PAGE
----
7. The computer implemented method of claim 6 wherein generating the reply comprises:
automatically generating the reply based on the content of the RFQ.
8. The computer implemented method of claim 1 wherein accessing the index, comprises:
accessing the index over a global computer network.
9. The computer implemented method of claim 1 wherein retrieving the identified RFQ, comprises:
retrieving the identified RFQ from the data store at the requester over a global computer network.
10. The computer implemented method of claim 1 and further comprising:
prior to accessing the index, providing supplier registration information to a registration component; and
downloading a reply engine, the reply engine accessing the index.
11. A computer implemented method of soliciting a response to a request for supplier quotation (RFQ), the RFQ being generated by a requester and including job information indicative of terms for delivery of goods or services from a supplier to the requester, the method comprising:
entering the job information into a predetermined RFQ template;
saving the RFQ template at a predetermined location in a data store local to the requester, such that the RFQ template is exposed for downloading to a supplier for generation of a reply; and
sending indexing information for computer implemented indexing of the RFQ template at a remote index.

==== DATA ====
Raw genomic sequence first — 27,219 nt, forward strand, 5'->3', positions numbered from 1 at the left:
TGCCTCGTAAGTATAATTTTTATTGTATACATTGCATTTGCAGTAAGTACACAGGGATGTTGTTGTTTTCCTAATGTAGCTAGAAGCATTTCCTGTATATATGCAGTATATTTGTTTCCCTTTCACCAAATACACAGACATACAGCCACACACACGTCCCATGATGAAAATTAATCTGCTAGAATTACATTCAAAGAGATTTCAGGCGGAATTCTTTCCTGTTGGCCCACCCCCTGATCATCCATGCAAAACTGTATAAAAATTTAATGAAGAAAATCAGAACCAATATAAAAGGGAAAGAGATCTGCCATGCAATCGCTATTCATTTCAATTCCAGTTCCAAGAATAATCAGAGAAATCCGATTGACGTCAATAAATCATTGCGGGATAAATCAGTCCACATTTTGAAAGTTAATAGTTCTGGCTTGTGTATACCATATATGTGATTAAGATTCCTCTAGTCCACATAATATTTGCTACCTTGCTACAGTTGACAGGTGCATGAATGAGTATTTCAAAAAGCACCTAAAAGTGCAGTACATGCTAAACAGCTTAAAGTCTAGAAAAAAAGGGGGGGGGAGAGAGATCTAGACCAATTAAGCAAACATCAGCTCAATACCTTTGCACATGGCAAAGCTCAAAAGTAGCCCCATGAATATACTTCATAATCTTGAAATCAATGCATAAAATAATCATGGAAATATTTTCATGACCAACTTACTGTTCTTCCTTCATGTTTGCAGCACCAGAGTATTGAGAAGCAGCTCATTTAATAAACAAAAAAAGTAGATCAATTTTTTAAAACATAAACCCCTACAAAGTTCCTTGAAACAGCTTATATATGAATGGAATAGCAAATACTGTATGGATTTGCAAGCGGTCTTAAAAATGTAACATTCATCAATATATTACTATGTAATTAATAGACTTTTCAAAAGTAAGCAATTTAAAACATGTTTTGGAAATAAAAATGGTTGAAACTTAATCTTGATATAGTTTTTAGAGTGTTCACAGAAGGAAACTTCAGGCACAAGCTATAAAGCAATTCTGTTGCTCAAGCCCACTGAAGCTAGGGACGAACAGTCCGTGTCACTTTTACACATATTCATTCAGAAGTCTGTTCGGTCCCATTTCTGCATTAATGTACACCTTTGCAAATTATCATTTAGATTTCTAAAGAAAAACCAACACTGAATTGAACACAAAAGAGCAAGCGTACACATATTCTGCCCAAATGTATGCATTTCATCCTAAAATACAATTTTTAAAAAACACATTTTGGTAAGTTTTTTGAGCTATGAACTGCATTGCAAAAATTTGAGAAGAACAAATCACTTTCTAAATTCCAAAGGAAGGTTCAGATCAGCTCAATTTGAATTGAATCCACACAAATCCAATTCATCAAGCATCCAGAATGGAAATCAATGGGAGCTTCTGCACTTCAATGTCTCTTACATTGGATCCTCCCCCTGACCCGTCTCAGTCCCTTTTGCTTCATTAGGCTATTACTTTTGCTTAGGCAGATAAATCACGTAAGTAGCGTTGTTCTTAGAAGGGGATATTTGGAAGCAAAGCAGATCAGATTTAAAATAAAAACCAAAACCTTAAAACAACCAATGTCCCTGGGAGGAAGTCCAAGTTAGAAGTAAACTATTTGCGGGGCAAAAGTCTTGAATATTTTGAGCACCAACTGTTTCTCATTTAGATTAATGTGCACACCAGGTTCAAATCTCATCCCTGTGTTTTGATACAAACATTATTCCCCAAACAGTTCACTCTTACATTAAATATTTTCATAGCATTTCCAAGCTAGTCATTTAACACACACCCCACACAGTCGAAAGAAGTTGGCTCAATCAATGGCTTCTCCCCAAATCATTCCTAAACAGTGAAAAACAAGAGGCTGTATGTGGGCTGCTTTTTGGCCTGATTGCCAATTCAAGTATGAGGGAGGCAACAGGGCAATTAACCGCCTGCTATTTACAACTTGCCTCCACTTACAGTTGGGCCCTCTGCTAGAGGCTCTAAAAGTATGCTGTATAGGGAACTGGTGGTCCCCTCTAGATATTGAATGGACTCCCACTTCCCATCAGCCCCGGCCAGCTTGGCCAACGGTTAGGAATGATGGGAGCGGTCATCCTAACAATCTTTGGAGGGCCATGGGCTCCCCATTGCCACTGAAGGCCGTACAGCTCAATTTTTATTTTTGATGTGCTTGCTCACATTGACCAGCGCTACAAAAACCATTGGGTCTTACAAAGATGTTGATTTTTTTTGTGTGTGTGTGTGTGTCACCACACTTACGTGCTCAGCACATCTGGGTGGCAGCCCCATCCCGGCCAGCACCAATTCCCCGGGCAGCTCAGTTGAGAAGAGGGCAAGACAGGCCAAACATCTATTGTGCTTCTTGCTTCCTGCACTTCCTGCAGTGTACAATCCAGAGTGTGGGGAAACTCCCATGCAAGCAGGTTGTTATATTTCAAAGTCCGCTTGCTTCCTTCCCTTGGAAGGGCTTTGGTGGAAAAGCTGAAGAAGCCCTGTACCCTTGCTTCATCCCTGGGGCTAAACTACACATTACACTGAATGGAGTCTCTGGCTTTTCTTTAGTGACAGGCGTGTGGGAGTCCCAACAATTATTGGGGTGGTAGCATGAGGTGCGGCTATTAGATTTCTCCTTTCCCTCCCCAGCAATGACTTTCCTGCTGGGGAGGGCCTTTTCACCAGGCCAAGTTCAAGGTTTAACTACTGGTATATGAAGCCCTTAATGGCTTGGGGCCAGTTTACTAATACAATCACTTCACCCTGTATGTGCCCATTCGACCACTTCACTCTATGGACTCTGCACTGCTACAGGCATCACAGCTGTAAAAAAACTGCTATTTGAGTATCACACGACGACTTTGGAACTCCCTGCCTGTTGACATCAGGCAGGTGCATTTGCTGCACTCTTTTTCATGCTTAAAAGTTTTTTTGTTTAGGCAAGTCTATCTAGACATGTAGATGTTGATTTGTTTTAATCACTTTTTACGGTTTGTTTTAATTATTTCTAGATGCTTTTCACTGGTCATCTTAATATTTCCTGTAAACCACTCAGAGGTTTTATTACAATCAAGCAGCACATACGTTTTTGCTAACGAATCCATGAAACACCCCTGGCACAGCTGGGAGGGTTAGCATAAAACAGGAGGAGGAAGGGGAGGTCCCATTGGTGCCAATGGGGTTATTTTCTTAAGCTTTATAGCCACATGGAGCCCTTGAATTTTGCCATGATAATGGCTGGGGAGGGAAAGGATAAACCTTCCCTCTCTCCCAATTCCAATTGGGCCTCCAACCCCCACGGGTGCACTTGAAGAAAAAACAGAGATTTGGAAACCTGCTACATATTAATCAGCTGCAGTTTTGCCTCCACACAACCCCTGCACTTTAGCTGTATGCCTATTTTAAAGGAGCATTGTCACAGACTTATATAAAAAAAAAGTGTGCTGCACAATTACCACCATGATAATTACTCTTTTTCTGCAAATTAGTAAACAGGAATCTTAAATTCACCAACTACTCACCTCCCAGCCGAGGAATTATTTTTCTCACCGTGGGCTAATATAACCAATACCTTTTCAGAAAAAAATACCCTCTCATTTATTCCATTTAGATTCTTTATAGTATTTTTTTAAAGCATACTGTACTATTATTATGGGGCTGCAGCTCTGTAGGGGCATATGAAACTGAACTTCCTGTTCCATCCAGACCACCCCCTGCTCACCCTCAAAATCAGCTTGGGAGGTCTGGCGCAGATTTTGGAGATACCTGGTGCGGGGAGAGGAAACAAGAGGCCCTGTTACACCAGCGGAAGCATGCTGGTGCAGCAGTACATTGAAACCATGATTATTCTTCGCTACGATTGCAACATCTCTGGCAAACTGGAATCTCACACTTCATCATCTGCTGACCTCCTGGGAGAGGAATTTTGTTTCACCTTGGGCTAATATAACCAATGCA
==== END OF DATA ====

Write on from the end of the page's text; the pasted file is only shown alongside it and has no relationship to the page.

12. The computer implemented method of claim 11 and further comprising:
prior to entering the job information, providing supplier registration information to a registration component; and
downloading an RFQ generation engine, the RFQ generation engine sending the indexing information.
13. The computer implemented method of claim 11 wherein entering the job information comprises:
entering requester filter criteria indicative of suppliers authorized to reply to the RFQ template.
14. The computer implemented method of claim 11 wherein sending indexing information comprises:
sending requester filter criteria indicative of suppliers authorized to reply to the RFQ template.
15. The computer implemented method of claim 11 and further comprising:
receiving a reply to the RFQ template from a supplier.
16. The computer implemented method of claim 15 wherein entering the job information comprises:
entering award criteria indicative of criteria considered in awarding a job corresponding to the RFQ to a supplier.
17. The computer implemented method of claim 16 and further comprising:
evaluating the received reply based on the award criteria; and
suggesting a winning supplier based on the evaluation of the award criteria.
18. The computer implemented method of claim 17 wherein evaluating comprises: